The turnaround at J.C. Penney (NYSE:JCP) remains largely on track, despite a hiccup or two. But bringing any company back from the brink of bankruptcy is no easy task, and hardly anyone expected the path to be smooth.
Yet Wall Street continues to underestimate the ability of the retailer to actually perform as well as it needs, allowing J.C. Penney to surprise analysts time and again. With the department store chain's stock up more than 30% so far in 2015 and over 40% higher from its low point last December, analysts are once again forecasting it will perform below expectations.
Here are three top reasons why Wall Street is pessimistic, but J.C. Penney's stock could still rise.
It must hit the numbers that it leaked
By it's own account, J.C. Penney is having a great first quarter. Last month it accidentally divulged to an analyst just how strong sales were going in the first quarter. At the time comparable sales were running 6% higher over the year ago period, which was about twice as much as what analysts were expecting.
But taking into account the Easter holiday shift, J.C. Penney's said it was ultimately expecting comps to grow 3.5% to 4.5% by the quarter's end. So it's key for the retailer to at least hit those numbers.
Wall Street was already unimpressed with the higher than expected numbers because they say if it's turnaround is really going to gain traction it needs to accelerate sales even more. It's a case of "what have you done for me lately" -- again -- and even though the retailer is doing better than they thought, they're not willing to give it credit where it's due.
Comp sales strengthen
It's all in getting the customer to return to the store. So far J.C. Penney has effectively used its "center core" of beauty care provider Sephora and its fine jewelry department to lure customers back in. Once there, they've proven willing to shop elsewhere in the store, and the retailer has been rolling out more store-in-store boutiques to leverage their popularity.
As is seen in the chart, J.C. Penney has enjoyed a remarkable bounce from the disastrous policies instituted by former CEO Ron Johnson. However well-intentioned and logical his thought process was, an old-line retailer like J.C. Penney is not the same as a modern tech giant like Apple and the two can't be marketed as such.
Jettisoning many of the failed ideas has allowed J.C. Penney to win back the customers that left in droves during Johnson's tenure, and building out its most successful ideas ought to help it continue on that path.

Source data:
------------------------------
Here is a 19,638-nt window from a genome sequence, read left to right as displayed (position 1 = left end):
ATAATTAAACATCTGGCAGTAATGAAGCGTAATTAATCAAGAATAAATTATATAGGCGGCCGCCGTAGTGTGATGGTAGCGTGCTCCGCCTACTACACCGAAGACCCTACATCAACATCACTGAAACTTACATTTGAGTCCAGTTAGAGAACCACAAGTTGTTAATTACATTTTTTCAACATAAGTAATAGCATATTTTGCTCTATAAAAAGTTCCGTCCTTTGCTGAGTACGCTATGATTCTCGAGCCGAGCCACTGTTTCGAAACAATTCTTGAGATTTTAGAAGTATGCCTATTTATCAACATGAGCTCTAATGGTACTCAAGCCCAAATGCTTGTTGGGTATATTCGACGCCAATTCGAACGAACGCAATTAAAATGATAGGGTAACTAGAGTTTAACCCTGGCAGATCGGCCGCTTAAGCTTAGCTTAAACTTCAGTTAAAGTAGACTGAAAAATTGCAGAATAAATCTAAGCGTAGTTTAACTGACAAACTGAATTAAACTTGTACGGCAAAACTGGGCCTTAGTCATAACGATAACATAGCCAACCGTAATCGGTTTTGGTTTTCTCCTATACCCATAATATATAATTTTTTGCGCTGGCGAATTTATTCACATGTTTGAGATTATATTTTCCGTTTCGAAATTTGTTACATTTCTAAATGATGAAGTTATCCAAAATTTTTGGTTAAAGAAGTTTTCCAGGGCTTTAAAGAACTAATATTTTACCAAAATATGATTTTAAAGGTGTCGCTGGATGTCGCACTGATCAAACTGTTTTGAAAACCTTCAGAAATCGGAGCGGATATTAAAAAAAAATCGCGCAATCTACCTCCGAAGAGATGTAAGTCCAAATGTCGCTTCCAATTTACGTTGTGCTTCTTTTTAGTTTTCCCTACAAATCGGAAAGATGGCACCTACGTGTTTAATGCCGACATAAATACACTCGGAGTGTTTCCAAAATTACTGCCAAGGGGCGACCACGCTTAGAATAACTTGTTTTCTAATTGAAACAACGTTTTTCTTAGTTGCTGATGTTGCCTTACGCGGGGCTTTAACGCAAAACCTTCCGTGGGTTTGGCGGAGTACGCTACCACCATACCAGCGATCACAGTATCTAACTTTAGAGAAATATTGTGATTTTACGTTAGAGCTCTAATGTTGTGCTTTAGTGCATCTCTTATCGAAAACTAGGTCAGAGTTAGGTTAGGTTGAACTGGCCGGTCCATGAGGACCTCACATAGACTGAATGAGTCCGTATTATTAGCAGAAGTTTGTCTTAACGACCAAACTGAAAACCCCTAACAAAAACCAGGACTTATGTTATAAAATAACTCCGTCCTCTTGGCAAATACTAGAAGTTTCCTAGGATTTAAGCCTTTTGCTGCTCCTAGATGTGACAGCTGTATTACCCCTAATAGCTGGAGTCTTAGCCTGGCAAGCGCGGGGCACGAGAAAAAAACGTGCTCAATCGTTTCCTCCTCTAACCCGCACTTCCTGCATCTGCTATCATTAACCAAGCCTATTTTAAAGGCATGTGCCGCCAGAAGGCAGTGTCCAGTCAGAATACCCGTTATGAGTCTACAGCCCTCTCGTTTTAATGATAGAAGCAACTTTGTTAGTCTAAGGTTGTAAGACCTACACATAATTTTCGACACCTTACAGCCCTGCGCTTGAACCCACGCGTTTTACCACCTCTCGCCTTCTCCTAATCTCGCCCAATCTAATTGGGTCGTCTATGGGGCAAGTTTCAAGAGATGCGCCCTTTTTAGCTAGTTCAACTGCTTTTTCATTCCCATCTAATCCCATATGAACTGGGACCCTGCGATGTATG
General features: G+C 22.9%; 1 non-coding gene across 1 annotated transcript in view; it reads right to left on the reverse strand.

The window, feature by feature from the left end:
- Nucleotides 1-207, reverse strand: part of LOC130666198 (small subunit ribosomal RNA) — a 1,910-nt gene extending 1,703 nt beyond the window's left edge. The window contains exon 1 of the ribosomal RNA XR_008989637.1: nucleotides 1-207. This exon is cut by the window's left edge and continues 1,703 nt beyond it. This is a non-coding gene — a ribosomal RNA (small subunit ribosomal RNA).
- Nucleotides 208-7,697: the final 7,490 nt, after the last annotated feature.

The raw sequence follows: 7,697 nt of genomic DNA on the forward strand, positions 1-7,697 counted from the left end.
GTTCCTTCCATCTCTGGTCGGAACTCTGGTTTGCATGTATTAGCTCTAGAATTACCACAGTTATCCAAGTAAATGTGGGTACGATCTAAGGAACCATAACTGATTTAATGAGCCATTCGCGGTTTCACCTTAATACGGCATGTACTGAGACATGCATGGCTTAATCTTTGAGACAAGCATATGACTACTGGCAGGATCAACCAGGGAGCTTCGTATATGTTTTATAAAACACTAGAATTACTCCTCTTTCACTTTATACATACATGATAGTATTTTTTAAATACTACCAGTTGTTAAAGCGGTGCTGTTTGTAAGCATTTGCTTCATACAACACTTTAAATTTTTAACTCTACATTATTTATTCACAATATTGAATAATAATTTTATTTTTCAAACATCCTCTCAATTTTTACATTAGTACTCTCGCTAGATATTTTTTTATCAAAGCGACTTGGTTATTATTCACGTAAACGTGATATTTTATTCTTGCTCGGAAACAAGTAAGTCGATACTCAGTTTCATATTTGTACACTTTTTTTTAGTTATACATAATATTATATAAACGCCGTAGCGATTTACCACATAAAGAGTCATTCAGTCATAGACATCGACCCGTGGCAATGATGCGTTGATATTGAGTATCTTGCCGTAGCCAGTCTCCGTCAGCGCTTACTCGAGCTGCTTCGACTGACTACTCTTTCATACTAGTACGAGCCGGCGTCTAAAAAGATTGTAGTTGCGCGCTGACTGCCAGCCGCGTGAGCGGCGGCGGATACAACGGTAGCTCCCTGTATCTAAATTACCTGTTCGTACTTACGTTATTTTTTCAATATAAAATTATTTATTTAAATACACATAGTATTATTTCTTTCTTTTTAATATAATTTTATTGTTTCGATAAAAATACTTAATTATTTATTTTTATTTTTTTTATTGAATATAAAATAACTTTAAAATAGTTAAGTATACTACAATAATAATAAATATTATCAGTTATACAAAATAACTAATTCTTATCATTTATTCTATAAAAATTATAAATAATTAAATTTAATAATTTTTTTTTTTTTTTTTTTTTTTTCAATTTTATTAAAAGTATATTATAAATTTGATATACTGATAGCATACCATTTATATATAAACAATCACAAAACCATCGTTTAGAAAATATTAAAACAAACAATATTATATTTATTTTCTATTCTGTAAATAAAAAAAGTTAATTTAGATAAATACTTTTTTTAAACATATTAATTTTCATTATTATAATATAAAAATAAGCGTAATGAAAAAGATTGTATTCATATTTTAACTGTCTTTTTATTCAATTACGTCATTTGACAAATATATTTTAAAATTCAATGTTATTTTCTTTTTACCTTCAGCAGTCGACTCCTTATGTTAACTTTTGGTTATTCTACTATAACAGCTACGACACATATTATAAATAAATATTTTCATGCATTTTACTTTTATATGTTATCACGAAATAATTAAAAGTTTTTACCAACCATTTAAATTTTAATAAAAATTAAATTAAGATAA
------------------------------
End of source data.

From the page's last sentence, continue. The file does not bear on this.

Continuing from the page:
Easy numbers made
Yet it's true the chart also highlights one of the biggest risks analysts point to: J.C. Penney leapt over the hurdle last year in such fine fashion because the bar had been set so low. Now that the easy money has been made and many of those fleeing customers returned, it's only managed to get back to square one.
Ron Johnson was trying out those dramatic and innovative ideas precisely because J.C. Penney was failing beforehand. Interim CEO Mike Ullman had actually presided over the decline in the retailer from its heights, and the situation was already worsening when Johnson stepped in.
While Johnson's policies may have hastened J.C. Penney's turn into a debacle, the retailer still needs to figure out how to grow sales in a hyper competitive marketplace going forward. Consumers have so many shopping choices available to them, including Macy's, Kohl's, and Amazon.com that it may not be enough to simply regain its footing. It may also have to take off at a sprint.
To do so it will need to show that the plans it laid out for improving sales at its online store, its home department, and with furniture are working. Look for whether a Bassett shop in the furniture department, for example, is gaining traction to gauge whether it can be successful.
What it means for investors
And that's why Wall Street is persistently negative with its outlook on J.C. Penney. Cauterizing the hemorrhaging was one thing; becoming a healthy, vibrant retailer again is another.
So far J.C. Penney has managed to prove Wall Street wrong often enough that I wouldn't be surprised to see it actually beat the high estimates it recently gave. The retailer seems to have its finger more firmly attuned to the pulse of the consumer, which could translate into a rapidly rising stock.
Rich Duprey owns shares of J.C. Penney Company,. The Motley Fool recommends Amazon.com and Apple. The Motley Fool owns shares of Amazon.com and Apple. Try any of our Foolish newsletter services free for 30 days. We Fools may not all hold the same opinions, but we all believe that considering a diverse range of insights makes us better investors. The Motley Fool has a disclosure policy.